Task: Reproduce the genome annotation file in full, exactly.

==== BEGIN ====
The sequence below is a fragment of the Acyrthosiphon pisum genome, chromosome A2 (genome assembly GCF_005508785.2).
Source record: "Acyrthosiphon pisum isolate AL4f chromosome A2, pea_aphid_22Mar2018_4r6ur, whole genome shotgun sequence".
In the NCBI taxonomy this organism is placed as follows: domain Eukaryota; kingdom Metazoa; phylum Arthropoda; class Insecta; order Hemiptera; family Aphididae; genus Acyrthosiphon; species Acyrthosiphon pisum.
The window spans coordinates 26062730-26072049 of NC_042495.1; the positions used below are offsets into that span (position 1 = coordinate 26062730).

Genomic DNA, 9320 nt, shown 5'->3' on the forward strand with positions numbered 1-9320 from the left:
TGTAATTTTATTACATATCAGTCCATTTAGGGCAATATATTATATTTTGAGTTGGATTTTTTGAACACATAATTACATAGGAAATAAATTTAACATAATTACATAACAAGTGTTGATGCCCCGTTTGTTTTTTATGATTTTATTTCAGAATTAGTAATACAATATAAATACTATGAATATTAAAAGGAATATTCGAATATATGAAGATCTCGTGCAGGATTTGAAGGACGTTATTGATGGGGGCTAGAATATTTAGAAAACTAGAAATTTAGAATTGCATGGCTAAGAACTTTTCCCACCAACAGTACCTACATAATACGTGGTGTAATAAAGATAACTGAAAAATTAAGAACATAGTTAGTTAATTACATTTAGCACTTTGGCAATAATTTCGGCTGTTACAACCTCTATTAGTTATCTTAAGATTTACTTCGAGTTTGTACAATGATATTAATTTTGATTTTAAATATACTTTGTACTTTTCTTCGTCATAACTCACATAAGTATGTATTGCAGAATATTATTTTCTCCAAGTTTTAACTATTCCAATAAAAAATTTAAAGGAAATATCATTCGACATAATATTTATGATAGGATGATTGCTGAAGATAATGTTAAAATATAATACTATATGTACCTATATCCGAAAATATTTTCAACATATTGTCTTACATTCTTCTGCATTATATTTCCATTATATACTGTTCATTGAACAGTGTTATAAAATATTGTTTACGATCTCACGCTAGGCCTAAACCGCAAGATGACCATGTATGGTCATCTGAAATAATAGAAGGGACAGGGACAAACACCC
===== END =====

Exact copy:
The sequence below is a fragment of the Acyrthosiphon pisum genome, chromosome A2 (genome assembly GCF_005508785.2).
Source record: "Acyrthosiphon pisum isolate AL4f chromosome A2, pea_aphid_22Mar2018_4r6ur, whole genome shotgun sequence".
In the NCBI taxonomy this organism is placed as follows: domain Eukaryota; kingdom Metazoa; phylum Arthropoda; class Insecta; order Hemiptera; family Aphididae; genus Acyrthosiphon; species Acyrthosiphon pisum.
The window spans coordinates 26062730-26072049 of NC_042495.1; the positions used below are offsets into that span (position 1 = coordinate 26062730).

Genomic DNA, 9320 nt, shown 5'->3' on the forward strand with positions numbered 1-9320 from the left:
TGTAATTTTATTACATATCAGTCCATTTAGGGCAATATATTATATTTTGAGTTGGATTTTTTGAACACATAATTACATAGGAAATAAATTTAACATAATTACATAACAAGTGTTGATGCCCCGTTTGTTTTTTATGATTTTATTTCAGAATTAGTAATACAATATAAATACTATGAATATTAAAAGGAATATTCGAATATATGAAGATCTCGTGCAGGATTTGAAGGACGTTATTGATGGGGGCTAGAATATTTAGAAAACTAGAAATTTAGAATTGCATGGCTAAGAACTTTTCCCACCAACAGTACCTACATAATACGTGGTGTAATAAAGATAACTGAAAAATTAAGAACATAGTTAGTTAATTACATTTAGCACTTTGGCAATAATTTCGGCTGTTACAACCTCTATTAGTTATCTTAAGATTTACTTCGAGTTTGTACAATGATATTAATTTTGATTTTAAATATACTTTGTACTTTTCTTCGTCATAACTCACATAAGTATGTATTGCAGAATATTATTTTCTCCAAGTTTTAACTATTCCAATAAAAAATTTAAAGGAAATATCATTCGACATAATATTTATGATAGGATGATTGCTGAAGATAATGTTAAAATATAATACTATATGTACCTATATCCGAAAATATTTTCAACATATTGTCTTACATTCTTCTGCATTATATTTCCATTATATACTGTTCATTGAACAGTGTTATAAAATATTGTTTACGATCTCACGCTAGGCCTAAACCGCAAGATGACCATGTATGGTCATCTGAAATAATAGAAGGGACAGGGACAAACACCC